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New in the stream - "Friends: The Reunion": It's not a fun culture

New in the stream – “Friends: The Reunion”: It’s not a fun culture


Lots of chatter and a little joke: After 17 years, “Friends” are standing up and sitting together in front of the camera again. Fans will be happy.

“Friends” is a very special genre of television phenomena: the sitcom that was one of the most watched series around the world during its TV broadcasts (1994 to 2004) and since then has become even more popular.

Since the advent of streaming services, a new generation has spotted the show about six young New York friends for themselves. The generation that is as familiar with the concept of “linear TV” as with Discman, the phone book or several days of mobile phone battery life.

The resounding success of “Friends” also explains why no one seriously questions the timing of this reunion show: 27 years after the first episode and 17 years after the final episode. In this country, “Friends: The Reunion” has been on the “Sky Show” since May 27th.

Few interviews

Die-hard fans of the series will enjoy seeing the six actors plunge into memories through recreated sets or reading old scripts.


The series ran for ten years about clique friends Monica (Courtney Cox), Chandler (Matthew Perry), Rachel (Jennifer Aniston), Ross (David Schwimmer), Joey (Matt LeBlanc) and Phoebe (Lisa Kudrow).

IMAGO / Film Publishers Group

However, the sequence of group interviews in front of the audience hardly highlights any new knowledge. Possibly due to late-night casting questioning of James Corden. He is as good at the art of constructive conversation as Kim Jong Un at the craft of diplomatic appeasement.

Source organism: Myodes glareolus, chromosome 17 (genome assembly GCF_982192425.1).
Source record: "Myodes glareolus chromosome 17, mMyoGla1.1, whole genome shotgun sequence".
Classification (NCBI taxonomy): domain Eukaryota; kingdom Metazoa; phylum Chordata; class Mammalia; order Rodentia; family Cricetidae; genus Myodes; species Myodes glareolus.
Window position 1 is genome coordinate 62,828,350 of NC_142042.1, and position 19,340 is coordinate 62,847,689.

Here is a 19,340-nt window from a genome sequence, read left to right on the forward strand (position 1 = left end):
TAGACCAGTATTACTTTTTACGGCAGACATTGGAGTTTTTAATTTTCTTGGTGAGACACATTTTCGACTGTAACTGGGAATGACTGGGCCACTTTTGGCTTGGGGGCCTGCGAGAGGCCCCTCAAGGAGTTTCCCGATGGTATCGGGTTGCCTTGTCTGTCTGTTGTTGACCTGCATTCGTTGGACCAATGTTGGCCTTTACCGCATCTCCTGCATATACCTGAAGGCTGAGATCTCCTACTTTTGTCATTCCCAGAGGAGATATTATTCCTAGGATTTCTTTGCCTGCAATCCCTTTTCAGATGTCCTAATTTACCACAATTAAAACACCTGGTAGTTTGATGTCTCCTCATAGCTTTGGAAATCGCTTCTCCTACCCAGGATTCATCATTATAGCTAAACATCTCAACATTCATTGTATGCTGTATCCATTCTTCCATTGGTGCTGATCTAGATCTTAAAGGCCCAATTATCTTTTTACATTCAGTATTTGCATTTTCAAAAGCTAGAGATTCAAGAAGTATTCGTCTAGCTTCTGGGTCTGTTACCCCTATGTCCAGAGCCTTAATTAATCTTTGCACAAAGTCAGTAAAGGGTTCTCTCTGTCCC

Marta Kaufman and David Crane, whose concept is based on the series, are also less desirable than the actors. Kaufman compares the hype that surrounded the series in the mid-1990s to the “beetle obsession” of the 1960s.

For his part, Crane claims to have created the first sitcom group with “Friends”. Interesting was what the creators of “Cheers” or “Seinfeld” had to say about it.


Successful but Unassuming: David Crane and Martha Kaufman create one of the most famous sitcoms in television history.


Hardly any sounds from the comic scene

In general, it is remarkable that hardly any voices from the American comedy scene have an opinion. Or rather: one. Comedy theater writer and actress Mindy Kaling (including The Mindy Project) explains why “Friends” works so well in the first place as a farce.

Elsewhere, people prefer to let David Beckham, Reese Witherspoon, Lady Gaga or K-pop combo “BTS” talk about the series. In fact, “Friends” was never subversive, adventurous, or disrespectful enough to be a comedy geezer skit.

In fact, Crane and Kaufman openly admit that their primary goal was to meet the audience’s expectations. One story or the other has already been adapted. Accordingly, “Friends: Reuniting” also follows this motive.